Barbieri sworn in as Springfield police commissioner
June 12, 2014
By G. Michael Dobbs
SPRINGFIELD – In-coming Police Commissioner John Barbieri called for the citizens of Springfield to cooperate and collaborate with law enforcement officials at his oath of office ceremony on June 5.
Local, state and federal officials gathered with about 100 people at the Old First Church for the ceremony. The two murders that had happened the day before in the city set the tone for many of the remarks.
Congressman Richard Neal, said, “Nothing in the last 40 years has changed the perception of urban living than street crime.”
Mayor Domenic Sarno acknowledged, “We’ve had a tough week.”
All of the speakers praised Barbieri’s experience as a police officer.
Jose Claudio of the new North Citizen’s Council recounted Barbieri’s work in the North End and said, “This man is a leader.”
Claudio called for unity across the city in support of the police.
Sarno praised him as a “well respected, progressive and innovative leader.”
Barbieri joined the Springfield Police Department in 1988 after graduating first in his academy class. He was appointed deputy chief in May of 2009.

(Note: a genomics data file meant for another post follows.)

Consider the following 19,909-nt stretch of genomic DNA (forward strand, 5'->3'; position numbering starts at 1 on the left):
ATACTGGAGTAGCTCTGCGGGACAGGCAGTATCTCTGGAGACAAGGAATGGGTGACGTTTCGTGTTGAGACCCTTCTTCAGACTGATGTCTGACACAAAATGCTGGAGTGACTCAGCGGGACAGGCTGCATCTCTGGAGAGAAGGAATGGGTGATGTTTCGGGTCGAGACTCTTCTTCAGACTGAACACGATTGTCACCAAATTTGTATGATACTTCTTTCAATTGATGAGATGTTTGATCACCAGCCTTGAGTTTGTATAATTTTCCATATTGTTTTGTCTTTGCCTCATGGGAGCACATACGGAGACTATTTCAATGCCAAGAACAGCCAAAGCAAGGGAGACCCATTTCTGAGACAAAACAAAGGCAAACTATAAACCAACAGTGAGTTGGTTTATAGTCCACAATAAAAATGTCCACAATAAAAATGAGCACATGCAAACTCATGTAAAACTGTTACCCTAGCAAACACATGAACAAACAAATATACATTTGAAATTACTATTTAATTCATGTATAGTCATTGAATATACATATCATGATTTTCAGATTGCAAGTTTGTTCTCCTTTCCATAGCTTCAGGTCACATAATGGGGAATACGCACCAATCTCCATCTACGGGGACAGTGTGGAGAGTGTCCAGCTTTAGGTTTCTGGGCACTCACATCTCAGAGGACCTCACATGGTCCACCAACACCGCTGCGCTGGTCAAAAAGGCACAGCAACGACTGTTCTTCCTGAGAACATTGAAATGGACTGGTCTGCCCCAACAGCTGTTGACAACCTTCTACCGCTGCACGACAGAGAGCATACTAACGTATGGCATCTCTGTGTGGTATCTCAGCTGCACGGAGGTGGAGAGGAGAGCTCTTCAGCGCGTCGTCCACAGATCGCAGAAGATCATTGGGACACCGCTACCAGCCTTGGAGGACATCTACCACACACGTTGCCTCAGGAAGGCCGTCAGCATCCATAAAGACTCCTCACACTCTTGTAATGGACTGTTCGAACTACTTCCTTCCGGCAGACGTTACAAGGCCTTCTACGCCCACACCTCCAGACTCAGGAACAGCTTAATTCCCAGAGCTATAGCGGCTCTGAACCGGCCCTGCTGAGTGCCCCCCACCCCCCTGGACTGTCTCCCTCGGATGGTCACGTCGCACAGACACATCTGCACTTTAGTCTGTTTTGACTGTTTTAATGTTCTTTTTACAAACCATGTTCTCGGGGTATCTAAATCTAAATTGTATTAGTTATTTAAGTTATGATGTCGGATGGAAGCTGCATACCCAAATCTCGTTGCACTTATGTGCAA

He earned a master’s degree in criminal justice from Western New England University. He is a graduate of the Springfield Technical High School, Springfield Technical Community College and Ana Maria College. In addition to his formal schooling he has had numerous specialized police training as well in subjects ranging from weapons of mass destruction to Federal Bureau of Investigation courses in crime scene investigation and fingerprint identification, among others.
After taking the oath of office and having his son Anthony pin on his police commissioner badge, Barbieri said, “I ask the residents of this city to step forward at this time. I ask them to cooperate, to provide information to the police department. I ask them to watch their own neighborhoods. I pledge to have officers back into the neighborhoods and at community meetings. I pledge to collaborate with our state, local and federal politicians, profit and non-profit agencies, our clergy, our neighborhood residents to bring a sense of community back to the neighborhoods.”
He stressed the need for residents to offer information and opinions about what is happening in their neighborhoods.
“They need to face crime with the same amount of courage as a police officer would,” he said.
He said would use “incremental planned change” to improve conditions in the city, something he said “will not be easy and will not be quick.”
He concluded saying, “I ask for your patience. I ask for your understanding. I ask for your courage in supporting your Springfield Police Department. God Bless the city of Springfield.”
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